All roads lead to Glasgow as world leaders and policymakers attend the 26th United Nations Climate Change Conference of the Parties (COP26) on October 31 to November 12.
The bar is set high with the conference setting four major policy goals. These include the need to secure commitments by the parties on issues from coal phaseout to electric vehicle (EV) rollouts and US$100 billion in climate financing. Also, all signatories to the Paris Agreement (COP21) are expected to update their nationally determined contributions (NDCs), or pledge to update.
The report of the Intergovernmental Panel on Climate Change (IPCC), released in August 2021, contained stark warnings about the state of warming of the planet and the impacts if warming exceeds 1.5C, with responsibility placed entirely on greenhouse gas emissions from human activity. The report is expected to galvanize action from policymakers, in a similar way that the previous IPCC report on the eve of COP21 catalyzed the adoption of the Paris Agreement.
Amid the high expectations, however, Marina Petroleka, global head of ESG research, sustainable finance, at Fitch Ratings, warns that the current tight energy supplies and rising energy costs may undermine interest for steeper curbs to energy systems, especially coal, in the long term.
“Success in key areas, such as a time-specific commitment to meeting financing pledges, agreement on reducing methane emissions and a push for standardization on voluntary carbon markets, can be key benchmarks of successes within the broader policy goals of the conference that lead towards global, coordinated policy actions,” Petroleka says in the rating agency’s ESG Credit Quarterly report for the third quarter of 2021.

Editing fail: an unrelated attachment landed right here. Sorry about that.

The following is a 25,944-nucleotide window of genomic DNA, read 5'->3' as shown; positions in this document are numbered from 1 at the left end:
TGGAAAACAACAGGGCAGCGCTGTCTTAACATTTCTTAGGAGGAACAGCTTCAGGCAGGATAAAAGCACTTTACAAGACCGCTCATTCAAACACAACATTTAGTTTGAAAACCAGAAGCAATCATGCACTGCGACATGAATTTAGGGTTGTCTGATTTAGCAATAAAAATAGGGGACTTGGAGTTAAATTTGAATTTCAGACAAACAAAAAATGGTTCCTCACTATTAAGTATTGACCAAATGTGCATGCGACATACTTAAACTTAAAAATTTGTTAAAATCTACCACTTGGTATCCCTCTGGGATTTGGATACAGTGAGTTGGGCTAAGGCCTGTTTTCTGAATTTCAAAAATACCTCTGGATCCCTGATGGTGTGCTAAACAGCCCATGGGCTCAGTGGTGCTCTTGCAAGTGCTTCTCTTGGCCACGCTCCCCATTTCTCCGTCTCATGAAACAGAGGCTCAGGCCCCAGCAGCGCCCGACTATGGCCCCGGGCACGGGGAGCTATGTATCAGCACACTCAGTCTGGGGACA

This will be crucial in maintaining the policy momentum towards coordinated action on climate change mitigation and minimizing the risk of a disorderly and uncoordinated transition to a lower-carbon economy, Sustainable Fitch says in the report.
A key risk is if outcomes from COP26 are seen as underwhelming, with policy resolve from major signatories to the Paris Agreement wavering from their commitments, and specifically the 2030 commitments, which require more immediate and expensive actions, Fitch says.
COP26 presents an opportunity for developed countries to reiterate their commitment of US$100 billion climate financing for developing economies, and announce plans to act on it. Aiming to create some momentum behind meeting this goal, US President Joe Biden has pledged to double US contributions by 2024, but his proposal will need legislative approval. However, the vastly increased government borrowings and debts following the Covid-19 pandemic can make countries’ commitment either waver or altogether continue not materializing.
A pragmatic outcome may be a bridge agreement, where developed countries commit to providing this funding via the UN Green Climate Fund, with a view to renewing this commitment in five years’ time, Fitch says. A time-bound commitment, as opposed to a more open-ended or very long-term commitment, may be more palatable and crucially achievable for the countries that have pledged to contribute.
Also, the commitment does not distinguish between private and public sources of financing. With a rising tide of green bonds, green and sustainability funds and other labelled instruments entering the market, recognition of their potential role in contributing to this target may be a way to move towards achieving this goal, the report says.
A binding commitment of the 2015 Paris Agreement is the pledge for each of the signatories of the agreement to increase the ambitions of their NDCs every five years, with COP26 marking the first five-year review and an objective to better align NDCs on a global level.
Getting all the major economies in the world to reiterate the pledge of a five-year review cycle of incrementally more stringent NDCs may be a realistic objective considering that several of the major economies may go into the conference with either weakened NDCs or even possibly without any updated submission, Fitch says.